You shouldn't suspect for a moment that the last sentence in that paragraph was media-speak. Nor should you think that Humphreys did not consult the senior players before he went through with the move. To sum it up: McLaughlin had been hired as a member of staff rather than a contracted head coach, and both Humphreys and CEO Shane Logan maintain it was always the plan to move him to the Academy at some point. McLaughlin understandably had the hump that the move came when his stock had never been higher.

It is ironic that the controversy should have echoes of Warren Gatland's shock parting from Ireland in 2001. The Kiwi was moved on because it was thought, correctly, that he had served his purpose with that group.

The thought process, right or wrong, with McLaughlin is exactly the same. Humphreys remembers meeting Gatland not long after he took over the reins in Ravenhill.

"He said, 'you know what, there'll be a lot of ups and downs along the way but it will take you a long time to establish what you want. Don't get frustrated'. There were times where, like the start of the season when we lost four games on the bounce and you're thinking: 'Jeepers, how can 80 minutes on a Friday night be such a determining factor in your whole week in the mindset of everybody involved?'"

They got over that early-season slump to reach a point where, with their best team out, they can go toe to toe with anyone. Their problem is getting a bench to match the starting XV. And then a support cast for the bench.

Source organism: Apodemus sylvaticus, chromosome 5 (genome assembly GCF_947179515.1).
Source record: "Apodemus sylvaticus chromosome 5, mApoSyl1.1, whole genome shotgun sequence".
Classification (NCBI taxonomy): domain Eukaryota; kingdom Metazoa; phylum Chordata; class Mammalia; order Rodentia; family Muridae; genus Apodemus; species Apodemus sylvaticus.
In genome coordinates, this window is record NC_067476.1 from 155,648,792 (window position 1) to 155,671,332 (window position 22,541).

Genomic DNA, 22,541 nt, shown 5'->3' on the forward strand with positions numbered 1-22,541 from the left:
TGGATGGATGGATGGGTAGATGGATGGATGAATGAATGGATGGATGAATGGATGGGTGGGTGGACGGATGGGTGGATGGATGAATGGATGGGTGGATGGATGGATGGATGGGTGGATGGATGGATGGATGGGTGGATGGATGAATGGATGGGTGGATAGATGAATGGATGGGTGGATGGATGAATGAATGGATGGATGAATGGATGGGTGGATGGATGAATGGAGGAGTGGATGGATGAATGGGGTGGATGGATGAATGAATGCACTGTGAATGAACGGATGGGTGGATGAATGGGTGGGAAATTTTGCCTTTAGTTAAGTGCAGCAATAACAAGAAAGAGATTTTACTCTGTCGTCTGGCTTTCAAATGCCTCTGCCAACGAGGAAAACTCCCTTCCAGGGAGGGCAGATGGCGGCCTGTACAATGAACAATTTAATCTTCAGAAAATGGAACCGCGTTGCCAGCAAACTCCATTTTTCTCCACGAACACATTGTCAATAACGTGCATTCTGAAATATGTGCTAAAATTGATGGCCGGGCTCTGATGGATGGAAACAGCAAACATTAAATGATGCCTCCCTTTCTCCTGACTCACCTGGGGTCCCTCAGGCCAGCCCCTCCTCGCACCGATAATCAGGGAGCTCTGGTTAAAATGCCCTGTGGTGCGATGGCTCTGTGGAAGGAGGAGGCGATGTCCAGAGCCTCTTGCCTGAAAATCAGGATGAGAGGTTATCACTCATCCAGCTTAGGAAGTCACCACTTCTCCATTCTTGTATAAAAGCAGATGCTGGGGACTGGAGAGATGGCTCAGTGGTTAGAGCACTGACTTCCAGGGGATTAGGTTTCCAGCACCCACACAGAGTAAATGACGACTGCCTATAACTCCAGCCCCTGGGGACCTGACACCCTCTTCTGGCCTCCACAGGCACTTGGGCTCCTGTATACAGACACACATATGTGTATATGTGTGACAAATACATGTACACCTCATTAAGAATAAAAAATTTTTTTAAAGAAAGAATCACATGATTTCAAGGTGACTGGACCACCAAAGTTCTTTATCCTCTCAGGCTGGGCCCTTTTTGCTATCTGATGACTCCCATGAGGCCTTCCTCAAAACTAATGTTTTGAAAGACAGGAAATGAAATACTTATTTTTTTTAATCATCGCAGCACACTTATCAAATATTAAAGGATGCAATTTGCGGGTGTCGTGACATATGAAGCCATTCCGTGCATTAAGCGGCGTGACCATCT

If you are in any doubt about the role of the replacements, then go back to Leinster's last-quarter demolition of Munster last weekend. In the background, Ulster have plans to raise the playing numbers in the province from 27,000 at all levels to 40,000 to support their production line.

They won't get out of the starting blocks in that race without pushing on in Europe. The return of Tommy Bowe and Roger Wilson next season will add to that drive, but mostly they need to kick-start it with success in Limerick today. Defeat would mean that the three biggest games of their campaign: Leicester and Clermont away, and then Munster, had all gone south.

"It's not about persuading our team they can win, it's about preparing the team that they go out and play to the best of their ability," says Humphreys.

"We've been tested at different stages. You know we didn't win at Welford Road, we didn't win at Stade Michelin, so going to Thomond Park is the biggest test we're going to face this year. Since round six of the Heineken Cup we've been talking about it and preparing for it; yes, we've had games in between but we all know this is the one we've all been looking towards, the one that everyone involved in Ulster rugby, whether administrator, player, staff, supporter, this is the one we've been looking forward to."

It's hard to say what percentage of those defeats could be ascribed to not being certain of themselves beforehand, or at key moments in the contests. There is no room for that sort of ambivalence today.

As the lassie in Ravers said, they have to believe it's doable. Otherwise, they'll get well and truly done.

Sunday Indo Sport